INWIT™ — THE DIMPLED GOLF BALL


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Golfball

The Dimpled Golf Ball

by Vincent Mallette
Copyright © 1999 Inwit Publishing, Inc.

In the early days of golf the balls were smooth. Players noticed that as balls became old and scarred, they traveled farther. After a while players would take new balls and intentionally pit them.1 Eventually manufacturers caught on and supplied balls with dimples. "Some manufacturers even claim that the shape of the dimples is significant; one states that polygonal dimples are superior to round ones!"2 In any case, the superiority of dimpled golf balls is well established: modern experiments show that dimpled balls can travel more than four times farther than smooth ones.3

Clearly, dimples on golf balls are going to create additional turbulence. And generally turbulence is a bad thing for a body moving in a resisting medium. A swimmer, for example, wants as little turbulence as possible, to give as little resistance as possible. But never say never. That is, there can be situations in which localized and controlled turbulence can reduce drag. But before we can discuss such a situation, let's talk about the curving of spinning balls in general. For a hundred years, physics books have explained curve balls in terms of the Bernoulli effect — the spinning ball drags a sheath of air around with it; due to superposition, there is higher gas velocity where the spinning sheath adds to the velocity of the translational streaming; hence there is lower internal pressure at that point, and the ball moves in the direction of the leading edge. This is not so much incorrect as incomplete; Bernoulli is a necessary but not sufficient ingredient for the amount of curve seen in spinning balls.4 The rest of the story is the Magnus effect; the Magnus effect embraces turbulence and viscosity. To be specific, a region of turbulence develops downstream of a ball; if the ball is spinning, the turbulent region becomes asymmetric — the turbulence is located more in the quadrant that the trailing edge points at; this quadrant experiences greater pressure and exerts a force on the ball in addition to and in the same direction as that produced by the Bernoulli effect.5 In a baseball, the two effects can exert a force as great as one-third the weight of the ball, resulting in measured curves of more than 17 inches.6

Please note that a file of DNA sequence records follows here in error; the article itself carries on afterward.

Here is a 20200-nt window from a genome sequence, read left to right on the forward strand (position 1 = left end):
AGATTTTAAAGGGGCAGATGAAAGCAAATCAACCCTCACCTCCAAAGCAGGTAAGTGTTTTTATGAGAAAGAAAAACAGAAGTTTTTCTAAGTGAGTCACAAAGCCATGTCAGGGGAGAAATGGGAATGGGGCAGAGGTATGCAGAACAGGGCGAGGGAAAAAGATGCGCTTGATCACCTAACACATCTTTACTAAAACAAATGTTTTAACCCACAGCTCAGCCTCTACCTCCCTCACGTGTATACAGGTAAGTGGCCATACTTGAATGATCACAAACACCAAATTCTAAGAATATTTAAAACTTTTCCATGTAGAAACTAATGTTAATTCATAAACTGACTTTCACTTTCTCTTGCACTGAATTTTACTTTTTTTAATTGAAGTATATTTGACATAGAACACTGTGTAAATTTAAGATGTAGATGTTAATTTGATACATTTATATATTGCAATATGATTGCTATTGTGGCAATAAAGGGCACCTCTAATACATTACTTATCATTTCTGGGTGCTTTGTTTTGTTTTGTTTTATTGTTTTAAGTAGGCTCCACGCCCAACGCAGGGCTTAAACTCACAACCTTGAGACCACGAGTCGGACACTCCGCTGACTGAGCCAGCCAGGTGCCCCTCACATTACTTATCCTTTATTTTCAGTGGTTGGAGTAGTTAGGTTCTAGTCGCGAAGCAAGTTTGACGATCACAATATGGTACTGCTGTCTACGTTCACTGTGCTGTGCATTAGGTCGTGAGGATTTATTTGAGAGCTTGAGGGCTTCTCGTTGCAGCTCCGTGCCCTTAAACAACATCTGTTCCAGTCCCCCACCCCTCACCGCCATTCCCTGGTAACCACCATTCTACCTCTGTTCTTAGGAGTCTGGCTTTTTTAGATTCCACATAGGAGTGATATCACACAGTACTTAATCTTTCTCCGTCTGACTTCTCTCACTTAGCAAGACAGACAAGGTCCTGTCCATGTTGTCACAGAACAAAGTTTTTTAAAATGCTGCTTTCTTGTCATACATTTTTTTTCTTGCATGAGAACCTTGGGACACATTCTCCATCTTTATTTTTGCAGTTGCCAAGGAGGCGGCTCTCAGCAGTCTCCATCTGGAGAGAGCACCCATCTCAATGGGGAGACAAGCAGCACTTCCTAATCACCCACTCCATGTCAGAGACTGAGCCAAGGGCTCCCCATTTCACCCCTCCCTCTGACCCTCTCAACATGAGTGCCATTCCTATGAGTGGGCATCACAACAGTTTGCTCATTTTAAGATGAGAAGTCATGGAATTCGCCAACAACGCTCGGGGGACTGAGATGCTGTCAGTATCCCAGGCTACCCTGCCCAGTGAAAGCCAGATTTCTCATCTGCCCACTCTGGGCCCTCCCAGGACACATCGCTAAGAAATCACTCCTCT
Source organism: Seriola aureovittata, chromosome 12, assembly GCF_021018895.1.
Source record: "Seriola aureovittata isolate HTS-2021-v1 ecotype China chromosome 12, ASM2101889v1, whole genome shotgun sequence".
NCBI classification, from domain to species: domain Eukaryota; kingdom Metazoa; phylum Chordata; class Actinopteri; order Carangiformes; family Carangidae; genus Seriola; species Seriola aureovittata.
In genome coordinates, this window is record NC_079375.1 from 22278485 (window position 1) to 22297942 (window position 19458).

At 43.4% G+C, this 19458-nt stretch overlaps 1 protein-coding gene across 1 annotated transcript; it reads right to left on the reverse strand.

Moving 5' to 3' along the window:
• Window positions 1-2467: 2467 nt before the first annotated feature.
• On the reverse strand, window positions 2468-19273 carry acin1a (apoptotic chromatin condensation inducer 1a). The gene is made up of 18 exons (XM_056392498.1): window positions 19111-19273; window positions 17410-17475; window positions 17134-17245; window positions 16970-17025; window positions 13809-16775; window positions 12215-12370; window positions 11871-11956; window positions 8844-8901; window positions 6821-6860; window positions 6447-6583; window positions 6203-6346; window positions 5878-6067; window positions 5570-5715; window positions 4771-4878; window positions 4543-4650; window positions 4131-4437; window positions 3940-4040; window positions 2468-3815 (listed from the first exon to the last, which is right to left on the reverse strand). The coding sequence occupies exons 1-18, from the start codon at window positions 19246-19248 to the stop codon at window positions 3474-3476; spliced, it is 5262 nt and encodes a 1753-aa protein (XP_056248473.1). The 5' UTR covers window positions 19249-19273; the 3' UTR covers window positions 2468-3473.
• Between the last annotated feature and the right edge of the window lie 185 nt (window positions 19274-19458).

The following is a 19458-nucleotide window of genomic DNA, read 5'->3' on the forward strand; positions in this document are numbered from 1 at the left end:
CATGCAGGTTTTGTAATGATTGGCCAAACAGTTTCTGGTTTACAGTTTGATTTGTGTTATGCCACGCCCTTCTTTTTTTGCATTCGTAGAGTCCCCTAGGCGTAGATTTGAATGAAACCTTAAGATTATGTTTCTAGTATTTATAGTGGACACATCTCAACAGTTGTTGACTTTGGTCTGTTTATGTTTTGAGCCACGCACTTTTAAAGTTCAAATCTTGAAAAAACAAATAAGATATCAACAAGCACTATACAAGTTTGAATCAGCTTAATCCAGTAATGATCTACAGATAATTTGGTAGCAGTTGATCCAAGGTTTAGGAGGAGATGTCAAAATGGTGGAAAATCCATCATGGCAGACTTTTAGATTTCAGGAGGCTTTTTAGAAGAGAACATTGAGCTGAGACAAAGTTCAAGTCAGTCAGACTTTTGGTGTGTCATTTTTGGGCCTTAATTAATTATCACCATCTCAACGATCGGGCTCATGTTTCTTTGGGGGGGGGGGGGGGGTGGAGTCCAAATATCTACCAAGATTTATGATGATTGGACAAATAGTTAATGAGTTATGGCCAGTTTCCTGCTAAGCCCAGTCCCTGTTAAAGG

To return to the dimpled golf ball: the sheath of air traveling viscously with the moving ball is called the boundary layer. It is an advantage, for fast travel, for the boundary layer to cling as long as possible to the surface of the ball. In an undimpled ball the boundary layer separates from the surface typically when the air has gone about halfway from the front to the back of the ball.7 True streamlining would enable the boundary layer to cling much longer, but a golfball shaped like the wing of a 747, even in miniature, would putt badly. In lieu of that, dimples serve much the same purpose, enabling the boundary layer to cling all the way around nearly to the rear of the ball. The Navier-Stokes equations for this situation have never been solved, so it's not completely clear just how the local pockets of turbulence around the dimples help the boundary layer to cling longer, but one explanation is as follows: when the boundary layer "fits like a glove" around the ball, the layer slows down rapidly and separates quickly. But turbulence provides coupling to the "outside" airstream and enables the boundary layer to continue receiving momentum from the outside air. This lets it "stay on the ball" longer, makes the overall wake of the dimpled ball narrower, and the pressure differential between the front and the rear of the dimpled ball is not as great as that of a smooth ball. This treatment follows Jearl Walker's excellent discussion in Scientific American, April 1979.